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April 14, 2011

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Worthy piece by East West Theater

IMAGINE flipping a coin, and only ever getting heads. Imagine being beckoned to assist your master, and then being betrayed. Imagine being marooned on a ship, as a tempest blows and pirates maraud around you. Imagine not knowing who you are, or indeed if you are.

This is the world of "Rosencrantz and Guildenstern Are Dead," currently staged by East West Theater.

As amateur dramatic performances go, Michael Jones' staging of Tom Stoppard's play certainly made for an entertaining evening. The power of the prose guarantees enjoyment, as it did for the chiefly expat audience; the wit, the philosophical absurdities, the sensational placing of life's great questions in the irrelevant and misguided hands of Rosencrantz and Guildenstern is a work of genius that rightly shot Stoppard to critical and populist acclaim when it was first performed in Edinburgh in the heady 1960s.

The characters and plot are taken from Shakespeare's "Hamlet," although Hamlet and other key characters from the play are mere plot devices as the focus is brought onto the play's most insignificant characters. This play is more heavily influenced by Beckett's "Waiting for Godot" than Shakespeare.

Bringing it to life in 21st-century China falls on the shoulders of the Emily Feist (Rosencrantz), a seasoned Edinburgh Fringe Festival performer, and Rebecca Jane Miller (Guildenstern), who is soon to be appearing in "In the Office" on International Channel Shanghai.

Both were compelling as they battled bewildering circumstances to grasp understanding of the events unfolding around them. The occasional loss of diction can be excused on the first night, as in the main they took hold of these challenging roles.

The duo begins on stage by flipping coins; their fate is down to a turn, and there is little they can do to prolong or even disrupt the flow of events. Exchanges between the two leads were well drilled, and there was a fine tempo to their performances.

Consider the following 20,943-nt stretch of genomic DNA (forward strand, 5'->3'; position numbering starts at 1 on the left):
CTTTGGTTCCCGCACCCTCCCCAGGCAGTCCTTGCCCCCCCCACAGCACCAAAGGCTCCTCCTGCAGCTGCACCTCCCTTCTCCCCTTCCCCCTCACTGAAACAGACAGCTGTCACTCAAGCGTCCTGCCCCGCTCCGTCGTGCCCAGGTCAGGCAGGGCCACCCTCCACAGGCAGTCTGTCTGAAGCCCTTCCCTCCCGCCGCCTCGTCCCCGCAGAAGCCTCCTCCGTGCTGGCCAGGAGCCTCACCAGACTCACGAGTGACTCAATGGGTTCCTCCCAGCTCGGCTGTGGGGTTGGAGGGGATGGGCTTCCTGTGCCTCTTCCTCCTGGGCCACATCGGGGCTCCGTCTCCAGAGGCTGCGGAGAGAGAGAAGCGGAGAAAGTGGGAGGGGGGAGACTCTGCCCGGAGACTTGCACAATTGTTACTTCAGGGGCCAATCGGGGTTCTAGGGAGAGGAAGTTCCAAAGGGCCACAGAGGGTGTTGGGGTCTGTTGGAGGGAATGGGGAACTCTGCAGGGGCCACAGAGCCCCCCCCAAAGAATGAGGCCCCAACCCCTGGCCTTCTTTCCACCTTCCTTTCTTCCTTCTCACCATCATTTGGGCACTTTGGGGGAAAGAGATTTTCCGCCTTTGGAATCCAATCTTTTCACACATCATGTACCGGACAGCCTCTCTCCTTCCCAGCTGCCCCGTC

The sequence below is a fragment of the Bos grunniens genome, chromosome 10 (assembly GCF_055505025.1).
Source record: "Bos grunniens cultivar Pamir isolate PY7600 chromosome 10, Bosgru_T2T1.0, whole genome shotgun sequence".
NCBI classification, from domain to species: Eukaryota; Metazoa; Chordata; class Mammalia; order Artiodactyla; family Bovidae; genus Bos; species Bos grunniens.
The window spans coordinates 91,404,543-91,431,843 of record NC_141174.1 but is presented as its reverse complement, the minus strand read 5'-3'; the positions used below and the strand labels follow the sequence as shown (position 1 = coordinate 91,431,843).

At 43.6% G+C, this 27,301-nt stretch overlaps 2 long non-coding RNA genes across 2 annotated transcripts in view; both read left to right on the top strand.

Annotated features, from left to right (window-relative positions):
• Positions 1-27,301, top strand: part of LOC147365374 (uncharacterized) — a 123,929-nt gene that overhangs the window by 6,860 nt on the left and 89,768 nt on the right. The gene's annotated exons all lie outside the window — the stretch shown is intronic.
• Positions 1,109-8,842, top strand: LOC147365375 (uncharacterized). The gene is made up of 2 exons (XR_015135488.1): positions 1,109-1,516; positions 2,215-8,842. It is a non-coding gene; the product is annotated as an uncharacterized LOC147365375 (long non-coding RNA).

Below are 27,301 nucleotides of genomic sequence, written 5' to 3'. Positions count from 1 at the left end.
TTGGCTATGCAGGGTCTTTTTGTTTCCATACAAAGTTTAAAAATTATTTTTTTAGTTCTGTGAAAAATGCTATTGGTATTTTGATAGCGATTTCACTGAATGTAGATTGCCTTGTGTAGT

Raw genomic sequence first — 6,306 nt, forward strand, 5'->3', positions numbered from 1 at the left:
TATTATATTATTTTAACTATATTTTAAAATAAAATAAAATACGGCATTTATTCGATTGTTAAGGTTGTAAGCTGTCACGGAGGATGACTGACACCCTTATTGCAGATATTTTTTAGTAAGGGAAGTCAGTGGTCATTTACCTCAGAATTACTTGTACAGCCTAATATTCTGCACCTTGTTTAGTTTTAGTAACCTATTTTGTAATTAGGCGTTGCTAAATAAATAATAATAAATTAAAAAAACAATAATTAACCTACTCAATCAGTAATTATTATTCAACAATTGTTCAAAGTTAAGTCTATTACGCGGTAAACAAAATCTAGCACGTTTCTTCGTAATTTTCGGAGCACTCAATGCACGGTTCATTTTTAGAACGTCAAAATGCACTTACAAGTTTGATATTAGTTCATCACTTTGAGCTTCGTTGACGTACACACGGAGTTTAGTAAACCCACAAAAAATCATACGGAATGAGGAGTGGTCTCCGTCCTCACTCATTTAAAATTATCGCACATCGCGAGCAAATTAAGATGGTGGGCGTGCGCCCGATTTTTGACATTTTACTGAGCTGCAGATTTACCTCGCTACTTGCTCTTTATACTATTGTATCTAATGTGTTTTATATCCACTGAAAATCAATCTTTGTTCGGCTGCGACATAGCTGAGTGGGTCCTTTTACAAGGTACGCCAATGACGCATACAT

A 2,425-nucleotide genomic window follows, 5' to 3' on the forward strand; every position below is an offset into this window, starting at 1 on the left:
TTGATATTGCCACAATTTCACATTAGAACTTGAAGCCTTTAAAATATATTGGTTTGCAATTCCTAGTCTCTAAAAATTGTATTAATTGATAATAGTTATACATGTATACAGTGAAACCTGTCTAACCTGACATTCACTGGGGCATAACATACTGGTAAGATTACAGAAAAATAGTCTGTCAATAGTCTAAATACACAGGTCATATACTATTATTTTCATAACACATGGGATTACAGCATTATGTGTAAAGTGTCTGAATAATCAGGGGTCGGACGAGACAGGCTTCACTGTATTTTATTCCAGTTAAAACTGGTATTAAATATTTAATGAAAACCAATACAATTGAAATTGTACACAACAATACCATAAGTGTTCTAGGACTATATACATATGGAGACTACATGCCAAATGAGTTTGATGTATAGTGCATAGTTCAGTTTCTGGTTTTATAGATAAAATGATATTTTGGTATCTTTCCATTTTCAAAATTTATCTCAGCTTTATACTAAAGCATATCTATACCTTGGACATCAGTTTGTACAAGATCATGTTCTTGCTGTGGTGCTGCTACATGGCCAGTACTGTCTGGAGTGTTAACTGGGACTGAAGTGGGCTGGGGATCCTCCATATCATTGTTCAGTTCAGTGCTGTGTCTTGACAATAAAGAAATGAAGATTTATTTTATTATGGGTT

The most memorable moment came as Rosencrantz delivered a musing on a box; "Life in a box is better than no life at all, I expect." Wittgenstein would have been amused; Rosencrantz was boggled by the ramifications while Guildenstern looked on hopelessly.

However, it was the leader of the players, Owen Bell, who stole the show with a refined sense of timing and an assured comic presence on the stage. Bell is a Shanghai regular on the theater scene, and it shows.

This is Jones' fifth outing as director, and his debut show in Shanghai. Taking on a challenge of this nature is testimony to his ambition and skill; a play that requires a quiet subtlety and barking surrealism of its cast, and a controlled madness from direction. Thankfully this has been achieved and amateur dramatics or not, this is a worthy piece. His next play should be eagerly anticipated by Shanghai theater-goers.

For over five years the East West Theater has been putting on English plays for Shanghai audience. The theater may be a little off the beaten track but it's worth the journey to see "Rosencrantz and Guildenstern Are Dead" this weekend as they attempt to become masters of their own destinies, but like us all, end up being dragged along in the current of greater forces.

Date: April 15-16, 8pm; April 17, 7pm

Address: 3/F, Bldg 100, 200 Longcao Rd

Tickets: 150 yuan in advance, 180 yuan at door (tickets can be reserved at Cottons, Bulldogs, or directly with East West Theater

Tel: 1356-4102-955


With Chinese subtitles


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